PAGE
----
Dallas County

Dallas County Commissioners Extend ‘Safer at Home' Order to May 15

Crowds gathered outside as Dallas County Commissioners worked through tough conversations regarding stay-at-home orders and relieving small business

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Dallas County Commissioners Tuesday voted 3-2 to extend the county's Safer at Home order until May 15, keeping restrictions in place about which businesses may operate and how large public gatherings may be while advising people to stay at home unless they are conducting "essential business."

The county reserves the option to extend the order depending on how cases and testing develops in the county in the coming weeks. The county's disaster declaration, a separate document, is in effect until May 20.

During the meeting a dozens of demonstrators staged a protest outside the County Administration Building at Dealey Plaza. Critics of the stay-at-home order complained about the loss of jobs and income. Several nurses, who said they were there to support public health, faced off with the demonstrators.

Dallas County Health and Human Services Director Dr. Philip Huang recommended that the court extend the Safer at Home order until May 31. Experts advised that cases should trend downward for at least two weeks before the community begins to return to normal. The choice of May 15th was a compromise.

Commissioners John Wiley Price and J.J. Koch were the no votes. They wanted a better schedule for reopening more non-essential businesses and restoring more jobs.

"I’m talking about people and survival and so that’s the difference," Price said. "Give them an opportunity to survive."

The "Safer at Home" order limits the number of people allowed at public gatherings, which business can open and halts non-essential medical procedures along with recommending people stay at home when not conducting essential business like medical appointments or buying food.

According to Huang, the latest data shows 90 new positive cases were reported Tuesday , bringing the total to 2,602. Four additional deaths were reported Tuesday, bringing that total to 64 so far in Dallas County.

“Of note, some of the highest single day case counts and single day deaths have been recorded in last week,” he said.

Huang did commend the county for taking shelter-in-place actions early on and said Dallas is flattening the curve overall.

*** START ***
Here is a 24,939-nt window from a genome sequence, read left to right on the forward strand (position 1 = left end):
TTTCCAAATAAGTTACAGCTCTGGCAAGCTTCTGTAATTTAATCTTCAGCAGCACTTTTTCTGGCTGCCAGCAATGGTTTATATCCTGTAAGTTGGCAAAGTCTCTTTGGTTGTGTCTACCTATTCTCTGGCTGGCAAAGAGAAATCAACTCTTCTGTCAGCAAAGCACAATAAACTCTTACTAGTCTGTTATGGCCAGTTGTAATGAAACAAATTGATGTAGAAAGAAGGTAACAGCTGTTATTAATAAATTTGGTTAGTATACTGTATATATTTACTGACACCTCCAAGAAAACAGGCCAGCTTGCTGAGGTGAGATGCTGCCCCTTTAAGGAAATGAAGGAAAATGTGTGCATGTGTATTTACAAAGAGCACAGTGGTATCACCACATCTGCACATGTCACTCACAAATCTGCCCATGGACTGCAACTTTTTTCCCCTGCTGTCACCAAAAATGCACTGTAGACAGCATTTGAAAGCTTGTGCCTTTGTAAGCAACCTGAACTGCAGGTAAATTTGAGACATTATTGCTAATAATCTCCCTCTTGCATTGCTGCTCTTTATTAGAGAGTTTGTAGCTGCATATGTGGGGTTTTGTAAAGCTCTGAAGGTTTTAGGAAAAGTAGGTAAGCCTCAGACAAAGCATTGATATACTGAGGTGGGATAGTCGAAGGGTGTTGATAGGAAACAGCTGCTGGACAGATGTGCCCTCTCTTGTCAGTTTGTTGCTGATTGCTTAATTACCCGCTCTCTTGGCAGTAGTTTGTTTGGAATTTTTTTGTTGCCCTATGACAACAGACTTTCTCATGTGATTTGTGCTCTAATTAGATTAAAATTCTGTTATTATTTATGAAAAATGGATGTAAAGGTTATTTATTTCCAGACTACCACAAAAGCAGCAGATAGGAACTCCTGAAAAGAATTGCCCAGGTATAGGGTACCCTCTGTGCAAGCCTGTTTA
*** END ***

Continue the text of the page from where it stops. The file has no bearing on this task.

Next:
“People should not take for granted the impact your actions have had in controlling this,” he told commissioners. “I absolutely know that there are people that are alive today that wouldn’t have been, had you not taken those actions.”

However, Huang and other doctors in the meeting issued a warning that if leaders make a mistake and move too quickly, they'll have to shut the county down again.

Dr. Trish Perl, the head of the infectious disease department at UT Southwestern Medical Center in Dallas, said hospitalizations have gone up in Dallas County and that the county is not meeting the criteria yet in safely reopening, at least until more testing can be done and COVID-19 numbers can improve.

"We all have to anticipate that this is not going to stop tomorrow or the next day,” she said. “We actually expect to see COVID-19 around for a while. When I say a while, a year or two years. Until we have a vaccine … We're going to be struggling with how to control this."

Commissioners have expressed frustration with these answers, pushing for any sort of relief for the economy.

“At some point in time, we’ve got to put a stake in the sand and say that’s it. To keep pushing it out one month?” said Dallas County Commissioner John Wiley Price.

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Dozens gather in Dealey Plaza in downtown Dallas on Tuesday, April 21, to protest the ongoing economic shut down caused by the COVID-19 pandemic.

Huang said based off health expert data in contrast to other parts of the U.S. and world, the county would need 14 days of decline in virus cases before the commission can start opening things up on a larger scale.

Commissioner Koch said other states have taken more aggressive action on returning to normal.

"Would it be appropriate to watch closely to Tennessee, South Carolina, Georgia, if they are successful in opening up their economy without a major spike?" he asked.

Dr. Robert Haley, an epidemiologist at UT Southwestern Medical Center said states reopening too fast could see an explosion in cases and face many more months of shutdown than what they're seeing now.

"We are concerned that opening up even this much might cause a resurgence of this epidemic," he said. "And if so, we have to be really careful. In two or three weeks, it could get loose and explode again."

The current order from Texas Gov. Greg Abbott (R) allows some non-essential businesses to reopen this week provided that they follow the "to-go" model currently in place at restaurants.

On Tuesday Abbott said the county's May 15th date may be contrary to his state order. Abbot is expected to issue an updated state order on Monday.

Also on Tuesday, Dallas County Commissioners granted a $120 a week pay raise to essential county workers who continue on the job through the disaster. Commissioners were told Dallas County now expects a $25.9 million budget shortfall because of falling tax revenue and additional expenses connected with corona virus. Some expenses may be covered by the Federal Government.

NBC 5's Ken Kalthoff and Frank Heinz contributed to this report.

*Map locations are approximate, central locations for the city and are not meant to indicate where actual infected people live.

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